FIF attribution accounts record the income attributed or distributed to you from each of your interests in a FIF or FLP. They allow you to claim exemptions for FIF income previously attributed to you. Therefore, they operate to prevent double taxation where - after being subject to FIF taxation under the FIF measures - you later:
- receive a distribution of income or gains from a FIF or FLP [section 23AK]
- dispose of the interest in a FIF or FLP [section 613], or
- use a FIF loss to reduce assessable income. [sections 532 and 533]
Keep records of:
- income attributed to you from a FIF or FLP
- income distributed to you by a FIF or FLP either directly or through interposed FIF attribution account entities - defined below under Terminology
- the amount of any reduction of consideration you can claim on disposal of an interest in the FIF or FLP, and
- the amount of any deduction from assessable income you claim because of a FIF loss.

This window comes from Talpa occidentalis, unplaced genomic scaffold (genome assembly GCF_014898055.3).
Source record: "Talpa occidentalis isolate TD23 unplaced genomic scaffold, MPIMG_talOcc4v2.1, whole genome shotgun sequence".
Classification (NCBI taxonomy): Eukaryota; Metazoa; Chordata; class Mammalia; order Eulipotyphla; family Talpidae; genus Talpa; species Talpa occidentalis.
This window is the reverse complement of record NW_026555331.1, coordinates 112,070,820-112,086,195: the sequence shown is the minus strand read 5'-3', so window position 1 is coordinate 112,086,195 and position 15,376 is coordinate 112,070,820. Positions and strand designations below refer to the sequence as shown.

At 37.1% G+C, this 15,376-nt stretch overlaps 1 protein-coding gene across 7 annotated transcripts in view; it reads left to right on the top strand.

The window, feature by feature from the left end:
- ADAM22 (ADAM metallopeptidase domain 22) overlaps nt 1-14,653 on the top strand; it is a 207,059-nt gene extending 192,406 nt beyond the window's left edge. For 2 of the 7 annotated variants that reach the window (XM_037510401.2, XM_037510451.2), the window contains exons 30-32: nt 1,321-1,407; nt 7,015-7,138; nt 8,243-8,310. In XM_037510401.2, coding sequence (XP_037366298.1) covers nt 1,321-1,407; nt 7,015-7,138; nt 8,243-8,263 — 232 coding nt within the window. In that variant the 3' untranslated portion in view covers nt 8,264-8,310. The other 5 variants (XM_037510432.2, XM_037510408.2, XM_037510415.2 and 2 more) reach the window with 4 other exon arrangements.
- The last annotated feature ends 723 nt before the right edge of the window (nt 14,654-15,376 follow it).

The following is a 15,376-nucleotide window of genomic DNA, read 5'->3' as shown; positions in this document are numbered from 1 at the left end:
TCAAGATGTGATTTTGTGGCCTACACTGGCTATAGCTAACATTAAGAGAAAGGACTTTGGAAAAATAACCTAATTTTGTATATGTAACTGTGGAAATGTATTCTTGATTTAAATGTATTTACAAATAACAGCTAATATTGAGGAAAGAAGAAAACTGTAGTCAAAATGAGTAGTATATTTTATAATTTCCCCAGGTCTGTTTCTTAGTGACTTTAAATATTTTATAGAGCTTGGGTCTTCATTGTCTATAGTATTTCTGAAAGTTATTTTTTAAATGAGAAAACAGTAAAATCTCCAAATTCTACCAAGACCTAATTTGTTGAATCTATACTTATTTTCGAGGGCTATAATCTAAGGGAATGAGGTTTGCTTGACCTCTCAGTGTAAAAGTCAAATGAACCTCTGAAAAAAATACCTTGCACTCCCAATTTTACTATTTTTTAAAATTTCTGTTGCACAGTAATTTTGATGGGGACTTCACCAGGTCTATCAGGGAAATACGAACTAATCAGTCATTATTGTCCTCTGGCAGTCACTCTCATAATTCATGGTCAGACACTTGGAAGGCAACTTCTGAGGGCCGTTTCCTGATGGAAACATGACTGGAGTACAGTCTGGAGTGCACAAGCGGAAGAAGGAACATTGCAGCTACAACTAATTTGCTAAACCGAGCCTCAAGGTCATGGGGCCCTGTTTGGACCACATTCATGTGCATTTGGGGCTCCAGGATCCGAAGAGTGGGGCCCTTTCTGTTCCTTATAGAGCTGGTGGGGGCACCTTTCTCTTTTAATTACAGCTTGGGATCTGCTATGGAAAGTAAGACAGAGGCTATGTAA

Attribution accounts operate on the simple basis of credits and debits.
In the FIF measures:
- a credit is referred to as a FIF attribution credit
- a debit is referred to as a FIF attribution debit.
Where the amount of FIF attribution credits in an attribution account is more than the amount of FIF attribution debits, the excess is referred to as a FIF attribution surplus. This chapter explains these concepts and the way in which double taxation is avoided.
Attribution accounts enable you to keep track of amounts attributed to you under the FIF measures and amounts distributed to you from the FIF or FLP out of those attributed amounts. You must maintain attribution accounts if you wish to prevent double taxation under the FIF measures.